Good-Faith Effort Made, But Target Keeps Changing

Throughout the past couple of weeks in Charleston, and around the state, there’s been really only one issue that’s dominated the headlines and the conversation: Our state’s teachers and school service personnel are very unhappy.

The hard part is that exactly why seems to be inconsistent and evolving.

First it was about the pay. Then it was about the cost of health insurance. If a solution was close on one, it shifted to the other.

I don’t blame the teachers for that, by the way. I blame the representatives of their two unions, who have taken every opportunity to manipulate this situation into a job protection program for themselves and not consider the greater good of the men and women who choose to pay them to be their representation.

Last week, the Governor signed into law Senate Bill 267, which was a multi-year commitment to improving the compensation of three categories of our most valued state employees — teachers, school service personnel, and employees of the West Virginia State Police. Over the next three years, this bill will provide more than $119 million in pay increases to those employees.

It’s no secret that last year at this time, we were facing a pretty dire financial picture in West Virginia. Years of declining severance tax revenue from Obama’s War on Coal, coupled with getting slammed with increased Medicaid costs to cover Obamacare, put a nearly half-billion-dollar hole in our budget.

But this year, things have started to improve. Our economy is slowly starting to climb upward. We won’t be faced with the choice we’ve had to make the previous three years: Cut and cut some more, or ask the citizens to reach back into their wallets to pay. With this modest amount of revenue we predict we’ll have in this budget, we had to make difficult choices about how those dollars were allocated.

It’s easy to explain why in Senate Bill 267 we devoted the lion’s share to our teachers. Our Constitution requires that the Legislature provide a thorough and efficient system of public schools. With that clear directive in mind, we chose as a Legislature to allocate a larger portion of our resources to improving the pay of our state’s public school teachers. And, because we anticipate our state’s economic health to continue to improve, we pledge to revisit this issue in the future and make whole both the school service personnel and State Police employees who will not see as large an increase in this bill.

However, it seemed that before the bill even passed, it wasn’t about the pay and being equal with our neighboring states anymore. Now it was time to “fix” and “fully fund” the Public Employees Insurance Agency, or PEIA. Once the union bosses got wind that the House of Delegates had made substantial strides toward sustainable, long-term solutions to addressing that problem, it became about seniority — even when they knew those bills wouldn’t run. And then it was about charter schools. And educational savings accounts. And paycheck protection. And, don’t forget about the home schools.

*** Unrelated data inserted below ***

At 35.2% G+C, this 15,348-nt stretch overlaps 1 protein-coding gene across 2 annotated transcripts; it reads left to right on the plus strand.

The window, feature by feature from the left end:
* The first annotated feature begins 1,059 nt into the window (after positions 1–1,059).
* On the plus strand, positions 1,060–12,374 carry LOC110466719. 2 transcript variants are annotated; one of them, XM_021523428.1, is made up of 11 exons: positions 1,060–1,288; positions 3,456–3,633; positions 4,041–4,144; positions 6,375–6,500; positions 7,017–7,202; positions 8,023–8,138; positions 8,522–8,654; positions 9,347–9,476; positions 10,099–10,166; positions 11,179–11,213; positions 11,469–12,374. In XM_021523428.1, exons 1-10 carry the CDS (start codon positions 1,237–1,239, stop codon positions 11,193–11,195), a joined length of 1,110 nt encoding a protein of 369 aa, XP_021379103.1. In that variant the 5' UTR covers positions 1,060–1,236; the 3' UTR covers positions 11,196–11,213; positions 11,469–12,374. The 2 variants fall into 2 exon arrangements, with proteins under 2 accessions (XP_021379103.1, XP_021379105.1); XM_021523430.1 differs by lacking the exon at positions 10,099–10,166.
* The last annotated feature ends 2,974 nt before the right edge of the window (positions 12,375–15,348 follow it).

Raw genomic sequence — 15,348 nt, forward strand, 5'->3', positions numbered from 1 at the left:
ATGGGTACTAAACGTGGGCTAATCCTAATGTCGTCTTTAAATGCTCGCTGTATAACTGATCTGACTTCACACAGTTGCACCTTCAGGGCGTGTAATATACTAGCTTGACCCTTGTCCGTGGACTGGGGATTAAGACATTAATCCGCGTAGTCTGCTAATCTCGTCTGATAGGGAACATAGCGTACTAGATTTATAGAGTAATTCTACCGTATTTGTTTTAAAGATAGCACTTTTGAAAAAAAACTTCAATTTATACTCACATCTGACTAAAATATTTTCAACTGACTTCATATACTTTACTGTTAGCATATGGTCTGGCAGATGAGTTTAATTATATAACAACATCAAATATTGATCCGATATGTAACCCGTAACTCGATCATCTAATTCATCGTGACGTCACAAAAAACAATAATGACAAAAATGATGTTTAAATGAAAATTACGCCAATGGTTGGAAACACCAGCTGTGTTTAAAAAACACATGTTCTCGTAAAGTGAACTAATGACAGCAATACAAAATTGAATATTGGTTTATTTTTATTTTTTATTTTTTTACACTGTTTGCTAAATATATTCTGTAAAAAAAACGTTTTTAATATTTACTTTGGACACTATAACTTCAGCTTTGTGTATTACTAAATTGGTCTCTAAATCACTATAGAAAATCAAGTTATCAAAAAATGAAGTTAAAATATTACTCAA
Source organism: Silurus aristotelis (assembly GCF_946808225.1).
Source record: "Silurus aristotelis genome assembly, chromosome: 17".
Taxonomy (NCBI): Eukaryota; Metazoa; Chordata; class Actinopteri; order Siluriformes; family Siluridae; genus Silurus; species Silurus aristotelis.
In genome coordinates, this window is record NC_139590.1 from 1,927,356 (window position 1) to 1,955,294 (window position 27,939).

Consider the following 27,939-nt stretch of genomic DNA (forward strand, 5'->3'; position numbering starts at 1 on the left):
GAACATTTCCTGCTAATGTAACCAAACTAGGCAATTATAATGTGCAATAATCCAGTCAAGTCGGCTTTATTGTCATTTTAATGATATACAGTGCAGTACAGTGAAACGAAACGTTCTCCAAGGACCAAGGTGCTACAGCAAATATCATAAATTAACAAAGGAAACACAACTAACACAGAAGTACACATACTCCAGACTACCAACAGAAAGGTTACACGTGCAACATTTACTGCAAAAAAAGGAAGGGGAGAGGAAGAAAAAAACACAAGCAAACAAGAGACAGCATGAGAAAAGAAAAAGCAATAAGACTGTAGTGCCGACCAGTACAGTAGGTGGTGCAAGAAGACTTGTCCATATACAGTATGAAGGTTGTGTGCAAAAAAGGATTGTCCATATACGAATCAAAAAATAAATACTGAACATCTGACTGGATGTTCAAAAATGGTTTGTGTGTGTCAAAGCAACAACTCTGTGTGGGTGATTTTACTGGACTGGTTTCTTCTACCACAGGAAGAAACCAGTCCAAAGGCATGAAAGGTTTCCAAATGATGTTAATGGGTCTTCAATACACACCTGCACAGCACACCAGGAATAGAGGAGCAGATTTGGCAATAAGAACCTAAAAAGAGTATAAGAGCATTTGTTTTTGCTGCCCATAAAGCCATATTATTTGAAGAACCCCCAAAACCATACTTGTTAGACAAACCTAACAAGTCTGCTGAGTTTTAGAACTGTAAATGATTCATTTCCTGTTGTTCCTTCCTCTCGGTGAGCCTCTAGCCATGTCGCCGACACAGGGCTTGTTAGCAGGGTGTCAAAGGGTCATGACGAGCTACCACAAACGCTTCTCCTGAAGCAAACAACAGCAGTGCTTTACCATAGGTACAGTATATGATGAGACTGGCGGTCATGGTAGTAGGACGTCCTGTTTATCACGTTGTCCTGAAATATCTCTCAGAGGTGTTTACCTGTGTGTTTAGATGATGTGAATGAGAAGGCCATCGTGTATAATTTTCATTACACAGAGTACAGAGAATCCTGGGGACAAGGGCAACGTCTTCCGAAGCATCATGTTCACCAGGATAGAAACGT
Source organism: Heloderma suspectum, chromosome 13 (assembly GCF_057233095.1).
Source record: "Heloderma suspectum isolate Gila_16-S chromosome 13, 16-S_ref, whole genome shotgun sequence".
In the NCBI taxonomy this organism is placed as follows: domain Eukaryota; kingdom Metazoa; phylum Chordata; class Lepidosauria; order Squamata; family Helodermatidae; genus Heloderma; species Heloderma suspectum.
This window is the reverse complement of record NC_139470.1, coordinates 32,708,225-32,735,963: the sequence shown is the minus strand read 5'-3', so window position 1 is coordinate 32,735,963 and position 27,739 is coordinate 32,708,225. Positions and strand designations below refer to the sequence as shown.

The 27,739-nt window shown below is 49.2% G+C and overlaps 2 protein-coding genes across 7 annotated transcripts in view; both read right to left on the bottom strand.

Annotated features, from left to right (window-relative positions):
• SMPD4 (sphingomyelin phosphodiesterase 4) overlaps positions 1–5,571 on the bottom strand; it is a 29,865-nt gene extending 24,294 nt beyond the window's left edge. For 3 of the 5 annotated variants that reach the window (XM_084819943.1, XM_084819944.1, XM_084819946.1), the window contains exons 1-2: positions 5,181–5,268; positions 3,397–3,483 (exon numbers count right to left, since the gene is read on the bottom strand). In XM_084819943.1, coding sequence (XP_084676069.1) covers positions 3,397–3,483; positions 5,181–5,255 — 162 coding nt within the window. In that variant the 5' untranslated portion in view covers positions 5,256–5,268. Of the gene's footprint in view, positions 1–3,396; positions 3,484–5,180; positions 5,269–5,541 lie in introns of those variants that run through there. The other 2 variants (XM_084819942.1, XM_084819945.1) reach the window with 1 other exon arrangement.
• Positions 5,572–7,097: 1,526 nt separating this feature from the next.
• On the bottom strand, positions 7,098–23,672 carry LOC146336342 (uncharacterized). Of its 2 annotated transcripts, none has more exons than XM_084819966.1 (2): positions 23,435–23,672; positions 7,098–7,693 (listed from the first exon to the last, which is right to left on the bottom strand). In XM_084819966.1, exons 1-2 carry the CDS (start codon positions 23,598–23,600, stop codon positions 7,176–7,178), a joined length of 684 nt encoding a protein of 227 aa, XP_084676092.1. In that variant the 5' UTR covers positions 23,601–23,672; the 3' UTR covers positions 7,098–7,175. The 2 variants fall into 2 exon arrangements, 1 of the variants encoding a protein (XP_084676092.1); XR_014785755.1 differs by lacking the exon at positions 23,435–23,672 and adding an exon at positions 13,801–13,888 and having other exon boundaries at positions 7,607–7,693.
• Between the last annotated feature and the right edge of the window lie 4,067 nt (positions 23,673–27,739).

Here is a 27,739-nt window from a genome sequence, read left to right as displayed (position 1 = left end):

It’s pretty obvious that while the majority of our state’s teachers are hardworking and eager to get back into their classrooms, their union leadership has figured out that there’s a lot of money to be made by continuing to be part of the problem — even at the cost of West Virginia’s children who are entitled to the best education we can provide.

President John F. Kennedy once said: “There is an old saying that the course of civilization is a race between catastrophe and education. In a democracy such as ours, we must make sure that education wins the race.”

I believe what you are seeing this week with our classrooms empty because of this strike — after they were given a pay raise and after their health insurance premiums were frozen for 18 months — is what happens when education doesn’t win the race. It’s what happens when the priorities of the union bosses take priority over the people they represent.

Between the employee pay raises and additional funding for PEIA, the Legislature has committed to providing more than $70 million in additional funding this year alone to benefit our teachers and public employees. This is a substantial amount of new money to direct to our employees without asking our citizens for new taxes.

Republicans are committed to providing our teachers and public employees the best pay and benefits our resources will allow. We have delivered a responsible, substantive increase to employee pay, while also halting any burdensome increases to their health insurance plans. I believe we’ve made a good-faith effort to not only listen to the concerns of our state’s teachers, but act upon them, and do what we can to get them back into the classrooms and back with the children and the jobs they love.

I’d say that’s more than what they’re getting from their unions.

Ferns is majority leader of the West Virginia State Senate. He represents the First Senate District. A licensed physical therapist, he is owner of The Ryan Ferns Healthplex Inc. in Benwood.